The association between corneal neovascularization and visual acuity: a systematic review

Bachmann, B., Taylor, R.S. and Cursiefen, C. (2013) The association between corneal neovascularization and visual acuity: a systematic review. Acta Ophthalmologica, 91(1), pp. 12-19. (doi: 10.1111/j.1755-3768.2011.02312.x) (PMID:22103683)

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Abstract

Purpose: Corneal neovascularization (CNV) is thought to negatively influence visual acuity. New therapeutic options that offer a differentiated influence on the ingrowths or regression of either corneal blood or lymphatic vessels force us to re‐evaluate the association between CNV and visual acuity. Methods: A systematic review was conducted. Electronic databases were searched up to August 2009. Given the heterogeneity in study populations, interventions and measures of association, we were unable to undertake meta‐analysis. The association between CNV and visual acuity was reported descriptively for each study. Results: Eleven studies using either vascular endothelial growth factor inhibitor treatments (i.e. bevacizumab, Avastin®; Hoffmann–La Roche AG, Basel, Switzerland) or an antiangiogenic treatment based on IRS‐1 modulation [Gene‐Signal (GS) 101, Aganirsen®; GeneSignal, Evry (Paris), France] in a total of 131 patients (142 eyes) with corneal neovascularization were included. Ten of the eleven studies reported evidence of a statistically significant reduction in neovascularization following treatment. However, only four studies reported a statistically significant improvement in visual acuity following therapy. We found no studies that assessed the patient‐level association between the change in neovascularization and visual acuity. Conclusion: This systematic review found that there is currently weak evidence to support the hypothesis that in patients with pathological neovascularization, a treatment‐related reduction in neovascularization is associated with an increase in visual acuity. There is a need for future appropriately designed studies.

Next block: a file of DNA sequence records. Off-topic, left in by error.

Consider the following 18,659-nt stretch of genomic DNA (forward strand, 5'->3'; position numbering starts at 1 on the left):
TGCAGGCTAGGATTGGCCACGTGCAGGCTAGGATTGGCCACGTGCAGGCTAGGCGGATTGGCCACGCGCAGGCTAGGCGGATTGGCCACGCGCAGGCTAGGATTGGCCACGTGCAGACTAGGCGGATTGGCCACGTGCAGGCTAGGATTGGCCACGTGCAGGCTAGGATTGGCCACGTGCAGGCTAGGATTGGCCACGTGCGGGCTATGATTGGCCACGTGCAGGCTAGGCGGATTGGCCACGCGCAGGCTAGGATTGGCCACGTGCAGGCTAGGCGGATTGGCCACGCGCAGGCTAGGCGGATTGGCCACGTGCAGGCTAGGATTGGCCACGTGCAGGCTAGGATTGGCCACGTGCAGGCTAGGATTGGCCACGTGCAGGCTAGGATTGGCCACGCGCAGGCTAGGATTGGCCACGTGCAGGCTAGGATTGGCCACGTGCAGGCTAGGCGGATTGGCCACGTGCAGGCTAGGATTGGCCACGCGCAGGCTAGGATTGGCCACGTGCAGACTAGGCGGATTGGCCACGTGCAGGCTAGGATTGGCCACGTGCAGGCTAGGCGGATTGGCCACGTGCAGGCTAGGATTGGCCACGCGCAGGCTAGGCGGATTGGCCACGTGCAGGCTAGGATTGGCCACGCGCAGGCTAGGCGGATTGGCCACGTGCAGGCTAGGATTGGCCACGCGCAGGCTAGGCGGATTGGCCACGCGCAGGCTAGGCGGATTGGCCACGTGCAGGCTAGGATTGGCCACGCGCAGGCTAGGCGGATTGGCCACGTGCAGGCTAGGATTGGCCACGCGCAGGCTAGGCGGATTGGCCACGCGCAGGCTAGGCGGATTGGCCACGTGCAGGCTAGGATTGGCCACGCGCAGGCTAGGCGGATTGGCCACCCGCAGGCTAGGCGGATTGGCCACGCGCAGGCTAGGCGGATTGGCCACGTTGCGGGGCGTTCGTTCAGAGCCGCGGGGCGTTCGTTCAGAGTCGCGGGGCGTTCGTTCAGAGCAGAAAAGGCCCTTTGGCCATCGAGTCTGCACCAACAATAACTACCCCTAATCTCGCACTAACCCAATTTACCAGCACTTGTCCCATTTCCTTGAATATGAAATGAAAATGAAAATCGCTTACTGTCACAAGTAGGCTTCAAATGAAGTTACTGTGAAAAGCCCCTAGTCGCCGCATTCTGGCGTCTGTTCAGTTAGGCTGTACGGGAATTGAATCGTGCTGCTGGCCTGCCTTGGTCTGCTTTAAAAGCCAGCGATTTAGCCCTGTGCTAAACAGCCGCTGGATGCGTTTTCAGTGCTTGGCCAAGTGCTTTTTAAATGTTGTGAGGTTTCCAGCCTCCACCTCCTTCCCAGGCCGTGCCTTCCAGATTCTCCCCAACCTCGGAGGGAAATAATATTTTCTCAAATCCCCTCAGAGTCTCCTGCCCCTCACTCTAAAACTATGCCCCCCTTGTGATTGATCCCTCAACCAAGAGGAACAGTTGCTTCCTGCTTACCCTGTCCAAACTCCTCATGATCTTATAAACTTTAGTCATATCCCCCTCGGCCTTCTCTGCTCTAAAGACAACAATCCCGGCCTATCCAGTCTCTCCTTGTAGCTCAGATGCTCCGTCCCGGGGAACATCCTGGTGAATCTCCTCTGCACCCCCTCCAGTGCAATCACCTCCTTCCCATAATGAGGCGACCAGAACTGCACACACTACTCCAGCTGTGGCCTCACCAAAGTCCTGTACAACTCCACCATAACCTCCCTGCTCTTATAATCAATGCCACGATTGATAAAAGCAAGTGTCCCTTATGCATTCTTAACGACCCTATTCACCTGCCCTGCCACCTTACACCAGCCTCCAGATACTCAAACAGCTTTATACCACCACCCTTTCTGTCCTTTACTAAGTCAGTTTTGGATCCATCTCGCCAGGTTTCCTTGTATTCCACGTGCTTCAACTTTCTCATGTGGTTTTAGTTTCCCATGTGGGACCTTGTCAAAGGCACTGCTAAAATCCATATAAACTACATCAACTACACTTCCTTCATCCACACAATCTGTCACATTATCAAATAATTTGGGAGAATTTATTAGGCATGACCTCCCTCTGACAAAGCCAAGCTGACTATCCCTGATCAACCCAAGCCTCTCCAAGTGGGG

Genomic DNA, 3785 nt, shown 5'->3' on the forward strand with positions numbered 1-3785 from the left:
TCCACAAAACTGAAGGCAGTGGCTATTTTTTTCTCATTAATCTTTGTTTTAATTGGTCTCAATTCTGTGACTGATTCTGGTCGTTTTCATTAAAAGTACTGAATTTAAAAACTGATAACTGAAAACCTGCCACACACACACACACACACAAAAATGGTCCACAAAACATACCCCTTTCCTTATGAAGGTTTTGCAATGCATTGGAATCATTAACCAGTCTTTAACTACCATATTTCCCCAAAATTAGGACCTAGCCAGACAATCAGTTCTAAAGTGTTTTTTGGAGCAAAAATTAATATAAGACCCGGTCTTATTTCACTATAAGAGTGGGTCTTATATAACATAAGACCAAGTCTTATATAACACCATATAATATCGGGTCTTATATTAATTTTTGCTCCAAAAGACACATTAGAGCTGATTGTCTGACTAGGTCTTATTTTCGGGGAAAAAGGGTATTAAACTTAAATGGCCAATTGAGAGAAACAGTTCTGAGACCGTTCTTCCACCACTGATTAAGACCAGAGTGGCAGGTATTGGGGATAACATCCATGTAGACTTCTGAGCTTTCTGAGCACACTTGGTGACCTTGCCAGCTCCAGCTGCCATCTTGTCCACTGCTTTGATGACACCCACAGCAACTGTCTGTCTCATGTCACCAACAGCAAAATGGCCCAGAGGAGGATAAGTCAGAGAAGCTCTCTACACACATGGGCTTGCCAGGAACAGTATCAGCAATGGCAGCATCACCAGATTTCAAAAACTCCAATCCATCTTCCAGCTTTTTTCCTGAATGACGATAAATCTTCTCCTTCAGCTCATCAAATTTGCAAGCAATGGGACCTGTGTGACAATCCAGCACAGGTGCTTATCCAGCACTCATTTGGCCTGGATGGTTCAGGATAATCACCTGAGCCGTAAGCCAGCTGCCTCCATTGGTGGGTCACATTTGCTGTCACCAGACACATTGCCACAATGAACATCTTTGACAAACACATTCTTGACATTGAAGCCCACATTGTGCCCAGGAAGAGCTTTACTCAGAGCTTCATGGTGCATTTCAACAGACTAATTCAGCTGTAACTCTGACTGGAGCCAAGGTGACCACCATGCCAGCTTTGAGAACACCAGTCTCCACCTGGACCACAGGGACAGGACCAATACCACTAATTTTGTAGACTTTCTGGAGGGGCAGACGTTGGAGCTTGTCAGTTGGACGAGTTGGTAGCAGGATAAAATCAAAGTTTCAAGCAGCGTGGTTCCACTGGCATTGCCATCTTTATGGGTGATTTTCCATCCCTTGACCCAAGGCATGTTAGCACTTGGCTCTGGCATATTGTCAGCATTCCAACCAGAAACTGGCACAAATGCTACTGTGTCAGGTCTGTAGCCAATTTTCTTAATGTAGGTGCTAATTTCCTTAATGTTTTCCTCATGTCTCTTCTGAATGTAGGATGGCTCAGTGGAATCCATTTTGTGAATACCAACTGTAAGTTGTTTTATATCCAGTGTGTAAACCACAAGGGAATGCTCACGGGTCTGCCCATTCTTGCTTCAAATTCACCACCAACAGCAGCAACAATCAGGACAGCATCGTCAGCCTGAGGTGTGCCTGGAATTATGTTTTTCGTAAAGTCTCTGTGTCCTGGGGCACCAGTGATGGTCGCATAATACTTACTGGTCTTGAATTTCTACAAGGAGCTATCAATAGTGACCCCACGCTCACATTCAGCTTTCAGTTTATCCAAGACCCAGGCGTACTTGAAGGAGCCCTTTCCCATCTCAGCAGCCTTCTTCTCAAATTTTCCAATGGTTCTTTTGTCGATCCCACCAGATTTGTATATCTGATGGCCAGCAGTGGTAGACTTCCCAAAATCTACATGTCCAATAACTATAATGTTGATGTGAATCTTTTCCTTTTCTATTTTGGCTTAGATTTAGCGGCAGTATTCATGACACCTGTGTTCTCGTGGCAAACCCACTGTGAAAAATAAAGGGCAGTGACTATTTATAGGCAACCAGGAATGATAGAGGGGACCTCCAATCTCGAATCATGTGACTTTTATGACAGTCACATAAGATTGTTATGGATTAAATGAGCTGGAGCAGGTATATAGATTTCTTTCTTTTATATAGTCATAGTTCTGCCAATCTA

Item Type:Articles
Status:Published
Refereed:Yes
Glasgow Author(s) Enlighten ID:Taylor, Professor Rod
Authors: Bachmann, B., Taylor, R.S., and Cursiefen, C.
College/School:College of Medical Veterinary and Life Sciences > Institute of Health and Wellbeing > MRC/CSO SPHSU
Journal Name:Acta Ophthalmologica
Publisher:Wiley
ISSN:1755-375X
ISSN (Online):1755-3768
Published Online:22 November 2011

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